“Yeah, me neither.”
“No. I mean literally AGES.”
This is becoming a familiar conversation in certain circles. Saturday night comes around and you’ll find yourself at a pub, a friend’s house, at the cinema… but not at a club. Are we just getting older and more boring, or is everyone just a bit fed up with clubbing?
This year the government has stopped including nightclub entry when working out the official inflation figures. Now before we lose our readers completely by mentioning inflation, it’s actually not that complicated. Every year the government makes a “What’s Hot” list (officially known as the Consumer Price Inflation Basket of Goods) and checks if the prices are going up or down. It’s a good way to see what people are spending money on, so you can also figure out what’s popular. The list for this year added items that we’re now spending more money on, like nail varnish, coffee pods and microwavable rice. It also removed things from the list that people aren’t spending as much money on anymore: CDs, rewritable DVDs and nightclub entry.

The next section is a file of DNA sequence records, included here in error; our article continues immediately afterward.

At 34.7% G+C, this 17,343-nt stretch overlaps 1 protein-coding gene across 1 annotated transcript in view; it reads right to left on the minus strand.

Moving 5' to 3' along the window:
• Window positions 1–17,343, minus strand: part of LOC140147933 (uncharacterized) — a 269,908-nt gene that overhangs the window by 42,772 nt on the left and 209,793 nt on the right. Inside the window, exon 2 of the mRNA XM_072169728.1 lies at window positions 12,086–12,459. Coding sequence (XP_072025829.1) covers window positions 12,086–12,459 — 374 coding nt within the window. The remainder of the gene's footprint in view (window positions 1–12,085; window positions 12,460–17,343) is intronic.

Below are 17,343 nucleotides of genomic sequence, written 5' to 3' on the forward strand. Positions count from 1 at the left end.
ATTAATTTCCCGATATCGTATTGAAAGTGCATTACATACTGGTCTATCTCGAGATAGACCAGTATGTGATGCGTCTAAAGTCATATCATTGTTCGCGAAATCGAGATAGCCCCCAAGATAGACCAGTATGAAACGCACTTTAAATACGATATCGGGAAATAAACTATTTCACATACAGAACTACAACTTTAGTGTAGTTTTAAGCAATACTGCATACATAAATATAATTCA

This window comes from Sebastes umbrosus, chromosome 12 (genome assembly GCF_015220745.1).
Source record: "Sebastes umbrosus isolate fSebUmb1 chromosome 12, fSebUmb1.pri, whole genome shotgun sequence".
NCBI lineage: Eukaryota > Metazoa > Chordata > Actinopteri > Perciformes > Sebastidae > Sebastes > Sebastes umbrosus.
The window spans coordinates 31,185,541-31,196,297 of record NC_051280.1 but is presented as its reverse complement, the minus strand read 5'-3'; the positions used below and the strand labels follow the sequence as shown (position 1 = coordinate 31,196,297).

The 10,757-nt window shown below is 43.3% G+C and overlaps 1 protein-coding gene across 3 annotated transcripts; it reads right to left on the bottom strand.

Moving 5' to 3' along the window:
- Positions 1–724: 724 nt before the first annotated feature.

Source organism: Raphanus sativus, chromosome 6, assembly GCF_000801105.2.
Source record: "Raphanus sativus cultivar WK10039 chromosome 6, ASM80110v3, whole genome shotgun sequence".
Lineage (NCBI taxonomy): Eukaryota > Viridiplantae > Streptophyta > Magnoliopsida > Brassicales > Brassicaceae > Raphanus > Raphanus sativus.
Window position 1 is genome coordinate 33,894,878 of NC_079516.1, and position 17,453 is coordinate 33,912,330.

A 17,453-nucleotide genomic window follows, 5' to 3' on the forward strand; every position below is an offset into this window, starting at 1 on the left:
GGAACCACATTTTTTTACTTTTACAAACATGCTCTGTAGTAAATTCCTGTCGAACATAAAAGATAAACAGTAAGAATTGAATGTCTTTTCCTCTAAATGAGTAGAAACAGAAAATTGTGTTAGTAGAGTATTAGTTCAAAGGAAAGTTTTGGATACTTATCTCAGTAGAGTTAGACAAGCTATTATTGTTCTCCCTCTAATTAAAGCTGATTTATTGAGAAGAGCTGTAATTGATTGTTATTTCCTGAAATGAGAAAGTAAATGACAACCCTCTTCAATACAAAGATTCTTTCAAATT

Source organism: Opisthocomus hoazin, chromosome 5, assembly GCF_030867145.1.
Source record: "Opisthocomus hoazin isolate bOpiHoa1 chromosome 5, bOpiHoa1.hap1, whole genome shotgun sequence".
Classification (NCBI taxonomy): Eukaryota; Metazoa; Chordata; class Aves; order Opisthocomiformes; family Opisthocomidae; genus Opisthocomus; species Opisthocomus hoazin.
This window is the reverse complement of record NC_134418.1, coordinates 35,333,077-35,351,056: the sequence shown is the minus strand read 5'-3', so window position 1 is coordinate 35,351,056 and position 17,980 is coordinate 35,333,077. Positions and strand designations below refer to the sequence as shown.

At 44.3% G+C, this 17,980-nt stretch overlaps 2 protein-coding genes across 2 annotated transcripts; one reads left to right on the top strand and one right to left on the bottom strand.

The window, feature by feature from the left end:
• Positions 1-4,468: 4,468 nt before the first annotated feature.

Take a moment to think about how miserable that is – nightclubs are being replaced by microwavable rice.
Of course, nightclubs have been a hot topic in the news recently after the closure of London superclub Fabric. Officials are arguing that Fabric was creating a dangerous environment after two drug-related deaths occurred in the club over the summer. There’s been uproar in the clubbing community and a lot of people believe that the tragic deaths are being used as an excuse to get rid of the club so that the site can be turned into a high-profit property development. Less dancing and music for us, more money for the big corporations. DJs, fans, the major of London and numerous drug charities have spoken out against the closure. Drug awareness groups are worried that closing big clubs will just drive people to poorly regulated clubs or house parties where drugs will be a far bigger problem.
Whatever the real reason for closing Fabric, it’s true that there are almost 1,500 fewer nightclubs in the UK now compared to ten years ago, and a global research firm recently found out that only 25% of millennials go to a club more than once a month. So it’s pretty obvious that we are all staying in more, or going for a few quiet drinks at the pub instead of going out dancing. But why?